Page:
June 29, 2017

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Tatmadaw lawmakers hope for peace the most — Ceasefire accord is certain to be approved by 25 percent of parliamentarians, MPC legal counsel says

Dr Salai Andrew Ngun Cung Lian, legal counsel at the Myanmar Peace Centre, speaks to the media.
Dr Salai Andrew Ngun Cung Lian, legal counsel at the Myanmar Peace Centre, speaks to the media.

A quarter of Myanmar’s parliamentarians want peace more than others, said Dr Salai Andrew Ngun Cung Lian, legal counsel at the Myanmar Peace Centre, insisting that the military MPs will approve the national ceasefire accord between the government and ethnic armed groups.
At a press conference of the peace centre on Friday, Dr Ngun Cung Lian expressed the view when answering a question about what will happen to the accord if the lawmakers from Tatmadaw that hold 25 percent of seats in Parliament reject it.
“Basically, no one hates war more than the warrior. The 25 percent of the parliament’s seats, above others who have never fought in the war, prays for peace the most as they suffered the wounds and scares of war”.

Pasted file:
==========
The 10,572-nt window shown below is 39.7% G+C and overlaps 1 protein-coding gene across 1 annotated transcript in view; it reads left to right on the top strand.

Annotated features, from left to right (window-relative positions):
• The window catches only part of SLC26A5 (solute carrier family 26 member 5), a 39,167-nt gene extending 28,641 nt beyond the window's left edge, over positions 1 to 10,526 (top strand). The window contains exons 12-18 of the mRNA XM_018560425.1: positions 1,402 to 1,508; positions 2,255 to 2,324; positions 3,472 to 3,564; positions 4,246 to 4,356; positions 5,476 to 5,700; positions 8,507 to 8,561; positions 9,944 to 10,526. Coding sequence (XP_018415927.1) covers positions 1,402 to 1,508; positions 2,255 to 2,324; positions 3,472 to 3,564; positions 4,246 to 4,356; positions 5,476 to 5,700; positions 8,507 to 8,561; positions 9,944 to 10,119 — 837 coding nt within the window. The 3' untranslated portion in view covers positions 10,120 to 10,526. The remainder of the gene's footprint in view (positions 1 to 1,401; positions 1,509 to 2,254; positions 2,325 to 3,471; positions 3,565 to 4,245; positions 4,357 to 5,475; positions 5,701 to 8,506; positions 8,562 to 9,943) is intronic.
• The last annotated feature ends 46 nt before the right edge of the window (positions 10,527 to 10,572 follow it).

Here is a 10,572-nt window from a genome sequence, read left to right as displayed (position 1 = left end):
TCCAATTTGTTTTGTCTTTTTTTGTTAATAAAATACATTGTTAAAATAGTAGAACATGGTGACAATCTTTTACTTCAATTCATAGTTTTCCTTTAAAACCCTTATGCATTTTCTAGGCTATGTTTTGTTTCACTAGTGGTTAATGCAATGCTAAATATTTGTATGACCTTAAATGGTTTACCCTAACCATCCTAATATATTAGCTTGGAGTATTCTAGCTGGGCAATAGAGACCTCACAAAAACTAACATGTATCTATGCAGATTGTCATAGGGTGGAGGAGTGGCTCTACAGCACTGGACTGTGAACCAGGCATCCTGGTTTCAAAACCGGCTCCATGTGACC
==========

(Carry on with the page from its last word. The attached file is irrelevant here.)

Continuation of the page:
The MPC’s legal counsel affirmed that he was pretty sure the 25 percent will support the ceasefire deal.
U Hla Maung Shwe, senior adviser at the peace centre, reaffirmed Tatmadaw’s willingness to sign the ceasefire whatever groups are willing to ink it, citing participation of its top-level representatives throughout the negotiations as indication of wanting to achieve lasting peace.
He quoted Saw Htoo Htoo Lay, political and military adviser to the Karen National Union’s Chairman, as saying that Tatmadaw’s desire and preparation for lasting peace is far beyond a situation they expected in previous years, and ethnic armed groups are lagging behind the Tatmadaw.
On Wednesday, President U Thein Sein and senior leaders of ethnic armed organisations held talks in Nay Pyi Taw on the signing of the truce pact which is expected to occur in early October between the government and each of the15 groups the government has invited.

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